This question of the politics of technological artifacts has perhaps never been more salient than now, when we walk around with computing technologies on our person at all times. Chief among these are the politics of becoming cyborg.
Feminist technology theorist Donna Haraway argued for using cyborgs as a resource for rethinking politics in her 1981 essay, “A Cyborg Manifesto: Science, Technology, and Socialist-Feminism in the Late Twentieth Century”. For Haraway, the cyborg’s politics are based upon dismantling the mythical origin stories we tell about ourselves, our societies, our technologies, and the divisions we draw amongst us along the lines of race, class, and gender, and between colonized and colonizer, laborer and elite. By changing how we tell these stories – including amplifying the voices and stories of women and people of color in particular – she saw new possibilities for freedom and justice. Haraway’s cyborg politics was also a politics that incorporated cutting-edge technologies as part of the liberatory apparatus, rather than blaming technology for all of society’s defects or unilaterally celebrating technological progress as the solution to our ills. Understanding the power and danger of becoming cyborg means, according to Haraway, learning to tell more equivocal stories about the entanglements between modern technoscience and social life than we may be accustomed to.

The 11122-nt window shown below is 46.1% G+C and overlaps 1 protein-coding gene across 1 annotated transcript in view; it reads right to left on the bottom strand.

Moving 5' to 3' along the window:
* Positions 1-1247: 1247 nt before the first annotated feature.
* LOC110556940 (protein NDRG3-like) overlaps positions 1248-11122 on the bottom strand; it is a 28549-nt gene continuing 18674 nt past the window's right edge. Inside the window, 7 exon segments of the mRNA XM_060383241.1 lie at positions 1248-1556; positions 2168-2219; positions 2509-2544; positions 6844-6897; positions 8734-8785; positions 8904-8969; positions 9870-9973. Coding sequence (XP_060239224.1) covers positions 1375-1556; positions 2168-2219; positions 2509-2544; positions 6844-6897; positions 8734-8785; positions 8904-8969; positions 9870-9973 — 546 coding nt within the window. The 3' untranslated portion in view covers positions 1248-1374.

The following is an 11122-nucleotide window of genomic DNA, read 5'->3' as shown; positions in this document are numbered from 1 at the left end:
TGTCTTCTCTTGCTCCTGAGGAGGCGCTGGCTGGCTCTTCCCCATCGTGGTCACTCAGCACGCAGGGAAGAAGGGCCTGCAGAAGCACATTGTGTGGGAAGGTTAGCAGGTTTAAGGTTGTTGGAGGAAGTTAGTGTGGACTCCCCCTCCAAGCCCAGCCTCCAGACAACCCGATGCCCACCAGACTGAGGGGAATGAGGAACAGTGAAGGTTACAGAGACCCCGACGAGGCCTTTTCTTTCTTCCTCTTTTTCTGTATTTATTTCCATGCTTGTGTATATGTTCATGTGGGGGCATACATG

Thirty-five years later, real-world questions persist about the politics of human bodies and the apparent compulsion to perfect them using technology. While Western society has long been concerned with the perfection and optimization of human bodies, technologists and physicians now have the ability to permanently modify it with technological devices to create new capacities and to make up for both inborn and acquired deviations from the norm. Yet the ability to expand the capacities of the human body also introduces new ways for individuals and groups to be left out, especially in places like the United States and, much more acutely, the global south, where access to health care is highly unequal.
Read the full essay at Pax Solaria.